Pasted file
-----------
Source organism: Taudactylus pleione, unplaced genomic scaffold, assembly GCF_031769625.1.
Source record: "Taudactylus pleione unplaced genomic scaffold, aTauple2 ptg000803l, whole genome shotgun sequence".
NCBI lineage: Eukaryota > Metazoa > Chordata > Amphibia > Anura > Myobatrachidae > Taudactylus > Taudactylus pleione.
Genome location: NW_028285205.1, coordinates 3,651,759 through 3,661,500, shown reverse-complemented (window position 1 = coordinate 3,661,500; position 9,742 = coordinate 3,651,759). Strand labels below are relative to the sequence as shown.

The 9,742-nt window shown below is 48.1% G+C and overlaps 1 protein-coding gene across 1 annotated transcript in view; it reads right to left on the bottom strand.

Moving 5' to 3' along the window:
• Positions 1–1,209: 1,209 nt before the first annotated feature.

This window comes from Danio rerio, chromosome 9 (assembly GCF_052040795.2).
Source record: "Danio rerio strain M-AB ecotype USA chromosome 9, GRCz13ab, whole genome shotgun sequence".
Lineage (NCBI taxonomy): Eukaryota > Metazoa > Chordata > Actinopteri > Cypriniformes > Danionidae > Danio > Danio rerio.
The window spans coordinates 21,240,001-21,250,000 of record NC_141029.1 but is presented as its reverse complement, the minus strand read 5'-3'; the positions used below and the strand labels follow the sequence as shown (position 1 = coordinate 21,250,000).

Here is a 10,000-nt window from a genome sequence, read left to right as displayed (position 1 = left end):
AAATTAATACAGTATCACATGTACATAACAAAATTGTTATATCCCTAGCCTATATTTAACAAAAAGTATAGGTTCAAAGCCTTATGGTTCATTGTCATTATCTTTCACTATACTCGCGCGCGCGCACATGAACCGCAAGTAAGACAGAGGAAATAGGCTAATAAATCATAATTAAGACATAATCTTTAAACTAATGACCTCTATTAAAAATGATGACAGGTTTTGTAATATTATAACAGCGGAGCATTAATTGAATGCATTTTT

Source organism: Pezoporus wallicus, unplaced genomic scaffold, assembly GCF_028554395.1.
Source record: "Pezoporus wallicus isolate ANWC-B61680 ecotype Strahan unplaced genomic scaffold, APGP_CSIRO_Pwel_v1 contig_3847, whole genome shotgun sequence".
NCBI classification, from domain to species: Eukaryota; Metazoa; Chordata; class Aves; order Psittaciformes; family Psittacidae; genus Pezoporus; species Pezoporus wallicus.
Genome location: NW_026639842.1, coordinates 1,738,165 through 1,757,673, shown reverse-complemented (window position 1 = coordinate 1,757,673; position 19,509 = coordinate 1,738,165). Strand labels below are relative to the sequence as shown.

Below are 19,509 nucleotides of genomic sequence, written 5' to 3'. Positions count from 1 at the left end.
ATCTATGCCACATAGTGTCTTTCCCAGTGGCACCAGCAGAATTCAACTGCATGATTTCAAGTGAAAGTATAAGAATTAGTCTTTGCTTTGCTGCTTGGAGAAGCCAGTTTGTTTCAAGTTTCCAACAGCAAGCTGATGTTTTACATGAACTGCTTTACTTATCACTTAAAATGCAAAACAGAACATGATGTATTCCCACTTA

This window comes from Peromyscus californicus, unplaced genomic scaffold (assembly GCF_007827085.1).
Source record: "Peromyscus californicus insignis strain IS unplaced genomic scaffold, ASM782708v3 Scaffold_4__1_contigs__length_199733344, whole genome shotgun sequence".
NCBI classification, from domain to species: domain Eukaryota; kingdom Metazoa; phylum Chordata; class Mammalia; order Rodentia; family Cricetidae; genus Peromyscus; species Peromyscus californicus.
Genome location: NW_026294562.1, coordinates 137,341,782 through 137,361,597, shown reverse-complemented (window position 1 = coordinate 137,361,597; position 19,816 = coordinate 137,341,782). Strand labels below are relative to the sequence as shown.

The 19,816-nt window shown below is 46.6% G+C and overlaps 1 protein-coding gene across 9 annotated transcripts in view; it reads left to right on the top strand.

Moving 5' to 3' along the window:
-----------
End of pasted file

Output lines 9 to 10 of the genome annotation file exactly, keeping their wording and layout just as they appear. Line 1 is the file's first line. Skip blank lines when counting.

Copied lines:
Source record: "Danio rerio strain M-AB ecotype USA chromosome 9, GRCz13ab, whole genome shotgun sequence".
Lineage (NCBI taxonomy): Eukaryota > Metazoa > Chordata > Actinopteri > Cypriniformes > Danionidae > Danio > Danio rerio.